The 2021 updates include a handful of new or modified policies on topics not proposed earlier this year. ISS explains that they are changes or clarifications reflecting regulatory requirements, market practice developments or the termination of ISS policy transition periods. Some, like the virtual meetings policy, are completely new.
1. Virtual Meetings
ISS will generally support management proposals seeking to hold hybrid shareholder meetings giving shareholders the option of attending in person or electronically. ISS is concerned about situations where a company holds a virtual-only meeting primarily with the intent of avoiding an in-person meeting in absence of extenuating circumstances, such as health and safety concerns. ISS encourages companies to disclose under what conditions or circumstances virtual-only meetings would be held and how a shareholder’s experience and participation electronically would be comparable to those at an in-person meeting.
ISS will recommend voting case by case on shareholder proposals relating to virtual-only meetings.
2. Gender Board Diversity—Reminder Effective February 1, 2021
The transition period for a company to achieve gender board diversity ends January 31, 2021. Afterwards, ISS will generally vote against or withhold from the nominating committee chair (or other directors on a case-by-case basis) at companies where there are no women on the board. ISS adds that it will make an exception when there was a woman on the board at the preceding annual meeting and the board makes a firm commitment to resume having a gender-diverse board within one year.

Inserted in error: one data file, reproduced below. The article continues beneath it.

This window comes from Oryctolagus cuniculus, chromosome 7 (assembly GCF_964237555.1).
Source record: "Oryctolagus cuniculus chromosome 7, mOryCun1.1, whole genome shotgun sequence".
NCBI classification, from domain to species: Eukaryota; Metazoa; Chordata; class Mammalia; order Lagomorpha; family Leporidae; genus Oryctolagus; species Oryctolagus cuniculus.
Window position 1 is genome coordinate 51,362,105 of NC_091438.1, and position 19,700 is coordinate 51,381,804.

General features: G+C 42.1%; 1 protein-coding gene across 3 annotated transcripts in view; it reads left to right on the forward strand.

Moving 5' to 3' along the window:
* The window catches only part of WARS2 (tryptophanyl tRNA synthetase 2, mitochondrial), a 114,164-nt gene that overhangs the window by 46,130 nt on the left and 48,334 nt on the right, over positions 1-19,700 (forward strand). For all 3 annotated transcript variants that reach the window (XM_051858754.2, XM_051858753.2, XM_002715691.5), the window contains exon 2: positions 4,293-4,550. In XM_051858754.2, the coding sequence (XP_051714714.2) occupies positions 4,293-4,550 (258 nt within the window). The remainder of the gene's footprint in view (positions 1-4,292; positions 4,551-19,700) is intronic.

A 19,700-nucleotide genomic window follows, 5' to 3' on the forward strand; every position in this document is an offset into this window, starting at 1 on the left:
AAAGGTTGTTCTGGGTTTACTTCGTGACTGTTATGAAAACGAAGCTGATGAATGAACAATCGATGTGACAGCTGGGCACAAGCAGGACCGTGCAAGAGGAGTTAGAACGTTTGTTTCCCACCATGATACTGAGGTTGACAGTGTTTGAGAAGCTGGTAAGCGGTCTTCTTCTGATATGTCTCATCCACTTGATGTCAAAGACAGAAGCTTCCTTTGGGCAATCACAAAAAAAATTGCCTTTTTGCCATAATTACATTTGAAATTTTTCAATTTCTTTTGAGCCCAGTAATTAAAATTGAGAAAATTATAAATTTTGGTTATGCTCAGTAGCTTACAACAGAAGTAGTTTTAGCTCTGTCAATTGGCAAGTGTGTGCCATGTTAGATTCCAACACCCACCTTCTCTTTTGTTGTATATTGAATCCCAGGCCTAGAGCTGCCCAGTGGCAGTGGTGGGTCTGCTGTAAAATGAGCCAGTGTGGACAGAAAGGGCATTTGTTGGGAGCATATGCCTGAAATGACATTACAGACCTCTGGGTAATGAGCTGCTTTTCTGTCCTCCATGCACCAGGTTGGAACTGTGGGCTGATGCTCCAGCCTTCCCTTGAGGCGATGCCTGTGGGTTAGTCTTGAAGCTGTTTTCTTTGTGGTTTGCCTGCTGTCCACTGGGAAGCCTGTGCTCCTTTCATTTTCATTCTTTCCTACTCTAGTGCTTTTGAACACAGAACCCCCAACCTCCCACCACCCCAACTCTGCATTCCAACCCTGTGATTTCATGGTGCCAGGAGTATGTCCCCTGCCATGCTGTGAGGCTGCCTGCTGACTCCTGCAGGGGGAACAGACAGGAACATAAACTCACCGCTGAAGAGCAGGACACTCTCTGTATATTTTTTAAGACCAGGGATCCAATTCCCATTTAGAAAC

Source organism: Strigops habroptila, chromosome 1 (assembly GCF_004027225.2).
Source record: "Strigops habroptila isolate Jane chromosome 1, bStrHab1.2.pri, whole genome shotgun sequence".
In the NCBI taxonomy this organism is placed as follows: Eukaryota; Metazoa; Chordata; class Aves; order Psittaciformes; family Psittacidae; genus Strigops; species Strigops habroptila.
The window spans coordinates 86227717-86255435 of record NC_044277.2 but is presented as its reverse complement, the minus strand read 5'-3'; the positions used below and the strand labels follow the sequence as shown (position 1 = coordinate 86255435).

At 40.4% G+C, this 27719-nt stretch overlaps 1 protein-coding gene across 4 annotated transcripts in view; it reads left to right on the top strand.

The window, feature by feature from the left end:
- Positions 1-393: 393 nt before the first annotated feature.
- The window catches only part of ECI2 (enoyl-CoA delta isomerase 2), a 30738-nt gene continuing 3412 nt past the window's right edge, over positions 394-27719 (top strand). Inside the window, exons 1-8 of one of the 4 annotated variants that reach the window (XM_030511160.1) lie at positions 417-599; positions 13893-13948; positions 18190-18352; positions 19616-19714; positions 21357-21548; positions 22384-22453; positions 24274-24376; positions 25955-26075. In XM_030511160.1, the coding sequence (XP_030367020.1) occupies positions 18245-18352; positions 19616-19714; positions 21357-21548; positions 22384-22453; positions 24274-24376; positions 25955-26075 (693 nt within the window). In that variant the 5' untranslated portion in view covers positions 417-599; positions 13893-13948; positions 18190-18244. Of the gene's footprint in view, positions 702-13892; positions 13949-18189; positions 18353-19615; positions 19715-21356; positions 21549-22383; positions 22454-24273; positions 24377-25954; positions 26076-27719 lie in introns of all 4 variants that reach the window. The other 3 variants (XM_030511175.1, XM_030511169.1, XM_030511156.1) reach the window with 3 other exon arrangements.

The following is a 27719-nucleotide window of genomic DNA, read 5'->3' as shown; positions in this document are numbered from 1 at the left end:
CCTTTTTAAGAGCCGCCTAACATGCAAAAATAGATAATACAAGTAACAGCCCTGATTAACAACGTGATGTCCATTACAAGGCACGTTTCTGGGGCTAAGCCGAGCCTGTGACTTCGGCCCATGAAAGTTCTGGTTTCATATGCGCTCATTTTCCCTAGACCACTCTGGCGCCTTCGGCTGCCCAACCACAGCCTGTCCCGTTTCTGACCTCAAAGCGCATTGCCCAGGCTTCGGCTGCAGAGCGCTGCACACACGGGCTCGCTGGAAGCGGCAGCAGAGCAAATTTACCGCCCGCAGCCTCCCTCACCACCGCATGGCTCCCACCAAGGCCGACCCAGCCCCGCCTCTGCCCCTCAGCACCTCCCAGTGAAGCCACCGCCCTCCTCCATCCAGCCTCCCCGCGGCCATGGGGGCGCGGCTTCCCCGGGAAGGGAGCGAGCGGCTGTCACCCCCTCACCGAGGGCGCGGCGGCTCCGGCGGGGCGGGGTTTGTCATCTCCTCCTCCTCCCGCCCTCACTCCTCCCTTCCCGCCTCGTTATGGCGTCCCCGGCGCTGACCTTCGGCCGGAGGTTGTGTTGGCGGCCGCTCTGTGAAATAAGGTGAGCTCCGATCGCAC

3. Poison Pills
Deadhand and Slowhand Provisions. ISS states that its long-standing position has been that deadhand and slowhand provisions in poison pills constitute a material governance failure. To enhance transparency, ISS has added express language to this effect.
While there are variations, a deadhand provision generally provides that the poison pill can be terminated only by a majority of the directors who adopted it. According to ISS, the effect deprives shareholders of a say and deters potential acquirers from electing new directors who could modify or terminate the pill, thereby clearing the way for an acquisition. A slowhand extends the adopting directors’ ability to modify or redeem the poison pill for a set period of time after the election of new directors.
ISS’s current poison pill policy provides that it will generally vote against or withholdfrom director nominees seeking reelection when:
- The company has a poison pill that was not approved by shareholders; and